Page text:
Thursday, June 30, 2011

Research into conflict management methods

We get what we pay for and we invest in what we want. Think about our nation's research into war and into peace. Consider the costs of war and the costs of peace; which one is more advantageous? With war we get a spent-down economy, a massive consumption of nonrenewable resources, the slaughter of combatants and innocents alike (more of the latter than the former in every case nowadays), the pollution of our food chain and environment, and a legacy of wounded veterans who will require expensive care for decades even as their productive work capacities are diminished. The benefits of war are defense of territory and plunder of other people's wealth, mostly benefiting an elite class of war profiteers.

So, if we plan on war, we should invest heavily in it and ignore investing in the only thing that can keep us out of war, that is, war prevention and peace creation. This is exactly what we have done as a nation. Our research into war is massive (measured in the scores of $billions annually) and our research into peace is scant (less than $20 million at the highwater mark) and diminishing. Is it any wonder our public discourse assumes war and sees little chance for peace?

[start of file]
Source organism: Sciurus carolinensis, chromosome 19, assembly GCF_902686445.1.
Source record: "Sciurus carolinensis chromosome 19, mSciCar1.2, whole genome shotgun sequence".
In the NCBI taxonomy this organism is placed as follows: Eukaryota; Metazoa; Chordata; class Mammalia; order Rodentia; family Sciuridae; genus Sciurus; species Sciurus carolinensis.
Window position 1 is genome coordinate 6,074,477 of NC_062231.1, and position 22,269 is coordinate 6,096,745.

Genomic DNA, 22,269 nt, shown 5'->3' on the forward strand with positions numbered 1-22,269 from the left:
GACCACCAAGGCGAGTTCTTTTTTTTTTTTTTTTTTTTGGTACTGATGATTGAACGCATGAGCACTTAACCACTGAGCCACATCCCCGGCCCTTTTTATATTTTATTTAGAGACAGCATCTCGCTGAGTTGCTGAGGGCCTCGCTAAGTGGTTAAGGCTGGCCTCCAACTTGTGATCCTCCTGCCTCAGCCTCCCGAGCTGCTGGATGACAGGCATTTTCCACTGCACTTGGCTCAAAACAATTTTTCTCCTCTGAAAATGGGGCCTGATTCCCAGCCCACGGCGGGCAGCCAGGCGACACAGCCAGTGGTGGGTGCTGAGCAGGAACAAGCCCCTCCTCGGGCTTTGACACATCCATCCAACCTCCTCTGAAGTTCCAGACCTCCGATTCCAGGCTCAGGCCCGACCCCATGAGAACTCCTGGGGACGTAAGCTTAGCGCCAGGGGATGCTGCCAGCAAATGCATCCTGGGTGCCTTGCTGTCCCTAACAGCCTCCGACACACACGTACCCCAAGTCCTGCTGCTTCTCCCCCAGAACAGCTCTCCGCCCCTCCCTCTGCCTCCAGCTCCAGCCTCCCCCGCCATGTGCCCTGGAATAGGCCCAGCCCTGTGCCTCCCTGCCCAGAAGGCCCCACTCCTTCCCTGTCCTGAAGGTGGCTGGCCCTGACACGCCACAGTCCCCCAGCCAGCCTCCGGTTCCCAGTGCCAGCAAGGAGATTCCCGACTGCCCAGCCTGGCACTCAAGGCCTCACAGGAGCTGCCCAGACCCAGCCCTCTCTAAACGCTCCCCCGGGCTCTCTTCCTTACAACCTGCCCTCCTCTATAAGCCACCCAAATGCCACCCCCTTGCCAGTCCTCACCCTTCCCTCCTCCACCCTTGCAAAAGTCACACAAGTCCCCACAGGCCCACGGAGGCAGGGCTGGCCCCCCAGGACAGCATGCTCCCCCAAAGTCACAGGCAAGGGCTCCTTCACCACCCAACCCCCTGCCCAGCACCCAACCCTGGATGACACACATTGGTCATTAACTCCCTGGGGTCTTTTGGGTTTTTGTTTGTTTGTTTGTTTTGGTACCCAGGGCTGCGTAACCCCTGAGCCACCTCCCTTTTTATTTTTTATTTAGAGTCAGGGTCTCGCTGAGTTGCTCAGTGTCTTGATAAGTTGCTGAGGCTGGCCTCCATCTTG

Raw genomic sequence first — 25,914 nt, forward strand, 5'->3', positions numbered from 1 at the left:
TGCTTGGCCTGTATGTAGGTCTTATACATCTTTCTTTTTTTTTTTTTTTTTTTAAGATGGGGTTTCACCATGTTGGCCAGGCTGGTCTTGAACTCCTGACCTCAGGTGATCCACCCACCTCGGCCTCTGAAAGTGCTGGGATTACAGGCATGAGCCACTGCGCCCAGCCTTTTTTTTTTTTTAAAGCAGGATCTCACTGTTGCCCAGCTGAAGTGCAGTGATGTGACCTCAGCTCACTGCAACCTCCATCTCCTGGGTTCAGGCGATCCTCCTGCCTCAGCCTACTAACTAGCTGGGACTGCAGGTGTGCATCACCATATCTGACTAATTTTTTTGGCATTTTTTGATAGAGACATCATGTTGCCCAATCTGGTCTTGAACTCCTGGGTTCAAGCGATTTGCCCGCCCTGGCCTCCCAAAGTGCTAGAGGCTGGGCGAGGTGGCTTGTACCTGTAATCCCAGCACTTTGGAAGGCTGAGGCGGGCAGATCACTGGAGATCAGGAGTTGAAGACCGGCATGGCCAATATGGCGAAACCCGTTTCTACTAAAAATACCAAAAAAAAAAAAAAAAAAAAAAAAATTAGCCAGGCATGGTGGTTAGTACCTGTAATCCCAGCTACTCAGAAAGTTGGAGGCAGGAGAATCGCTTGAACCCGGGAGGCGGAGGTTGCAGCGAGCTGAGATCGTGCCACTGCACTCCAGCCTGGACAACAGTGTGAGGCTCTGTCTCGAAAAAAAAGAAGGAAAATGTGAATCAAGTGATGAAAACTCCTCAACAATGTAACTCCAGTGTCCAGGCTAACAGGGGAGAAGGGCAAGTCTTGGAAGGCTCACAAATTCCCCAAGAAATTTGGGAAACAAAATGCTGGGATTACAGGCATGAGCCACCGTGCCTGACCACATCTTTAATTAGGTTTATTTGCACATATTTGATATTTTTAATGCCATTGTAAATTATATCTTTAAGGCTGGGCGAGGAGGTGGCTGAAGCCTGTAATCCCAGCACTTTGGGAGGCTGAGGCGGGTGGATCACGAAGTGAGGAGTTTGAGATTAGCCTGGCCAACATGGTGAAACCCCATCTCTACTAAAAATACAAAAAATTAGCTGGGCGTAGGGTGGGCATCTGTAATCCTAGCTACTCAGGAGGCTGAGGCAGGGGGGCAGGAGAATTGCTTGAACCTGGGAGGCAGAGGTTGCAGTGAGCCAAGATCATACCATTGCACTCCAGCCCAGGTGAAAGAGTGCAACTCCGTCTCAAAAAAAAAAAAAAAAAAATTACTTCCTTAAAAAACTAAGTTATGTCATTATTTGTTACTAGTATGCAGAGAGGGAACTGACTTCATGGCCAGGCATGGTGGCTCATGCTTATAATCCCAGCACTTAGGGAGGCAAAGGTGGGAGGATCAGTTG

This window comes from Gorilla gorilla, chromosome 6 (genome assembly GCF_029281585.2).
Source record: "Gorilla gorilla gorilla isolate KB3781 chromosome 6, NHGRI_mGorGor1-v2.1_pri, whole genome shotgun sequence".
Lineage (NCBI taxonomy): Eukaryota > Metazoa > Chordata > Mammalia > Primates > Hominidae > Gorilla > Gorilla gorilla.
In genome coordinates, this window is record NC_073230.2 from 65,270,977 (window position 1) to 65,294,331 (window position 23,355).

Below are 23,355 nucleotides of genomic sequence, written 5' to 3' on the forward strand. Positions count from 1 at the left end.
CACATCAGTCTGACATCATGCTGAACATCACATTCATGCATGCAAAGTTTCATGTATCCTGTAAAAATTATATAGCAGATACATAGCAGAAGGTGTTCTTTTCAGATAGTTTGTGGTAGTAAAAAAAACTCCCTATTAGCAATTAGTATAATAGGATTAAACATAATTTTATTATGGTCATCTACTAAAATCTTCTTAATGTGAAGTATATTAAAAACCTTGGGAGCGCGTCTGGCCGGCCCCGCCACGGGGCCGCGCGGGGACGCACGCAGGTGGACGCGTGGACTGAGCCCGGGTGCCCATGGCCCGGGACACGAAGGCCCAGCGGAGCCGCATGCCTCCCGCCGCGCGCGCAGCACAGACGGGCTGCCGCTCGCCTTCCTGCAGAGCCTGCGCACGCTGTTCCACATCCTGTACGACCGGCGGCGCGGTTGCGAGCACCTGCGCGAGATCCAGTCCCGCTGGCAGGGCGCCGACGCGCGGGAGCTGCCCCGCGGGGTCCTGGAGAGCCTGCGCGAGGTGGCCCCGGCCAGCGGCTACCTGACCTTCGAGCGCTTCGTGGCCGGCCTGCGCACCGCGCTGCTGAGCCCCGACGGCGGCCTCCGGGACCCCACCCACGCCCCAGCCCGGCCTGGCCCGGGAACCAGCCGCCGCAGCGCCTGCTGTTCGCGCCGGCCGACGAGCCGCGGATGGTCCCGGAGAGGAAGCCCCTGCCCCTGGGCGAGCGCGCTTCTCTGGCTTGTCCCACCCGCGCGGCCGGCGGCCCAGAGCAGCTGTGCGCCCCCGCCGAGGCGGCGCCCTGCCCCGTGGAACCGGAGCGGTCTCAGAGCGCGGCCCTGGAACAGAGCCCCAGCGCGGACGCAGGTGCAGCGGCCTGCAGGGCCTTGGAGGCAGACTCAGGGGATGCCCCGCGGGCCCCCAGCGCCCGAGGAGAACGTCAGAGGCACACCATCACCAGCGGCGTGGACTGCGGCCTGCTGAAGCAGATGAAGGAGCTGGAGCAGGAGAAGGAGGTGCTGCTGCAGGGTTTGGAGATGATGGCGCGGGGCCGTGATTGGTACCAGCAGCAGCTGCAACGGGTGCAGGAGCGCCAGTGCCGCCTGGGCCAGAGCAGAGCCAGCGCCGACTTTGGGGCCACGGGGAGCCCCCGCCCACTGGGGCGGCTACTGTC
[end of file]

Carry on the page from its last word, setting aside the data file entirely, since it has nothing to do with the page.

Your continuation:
Academic research in general increased greatly following WWII, when, between 1950 and 1970 it went up twenty-five-fold (Parsi & Geraghty, 2004). The lion's share has been gobbled up more and more by research for the Pentagon and the huge university grants can be found on the DoD website.

Peace research is ignored, for the most part, unless it angers hawks, as it has recently with the paltry bits tossed over to the United States Institute of Peace, which is under sincere threat of complete defunding. The problem with USIP is that for a fraction of the research budget, rational and effective methods of conflict management that avoid bloodshed and reduce the need for military expenditure are threatening the war profiteers. Peace research is bad for the death business, even though it's great for life and for human and ecological security in the US and elsewhere.

It's up to the underfunded, overworked (when research dollars increase, teaching loads decrease) peace educators to do for free what the war professors do for big pay--engage the public directly, since it is the power of the citizenry that can finally change this picture, if it is to be changed.


Parsi, K. P., & Geraghty, K. E. (2004). The Bioethicist as Public Intellectual. American Journal of Bioethics, 4(1), 17-23. doi:10.1162/152651604773067514

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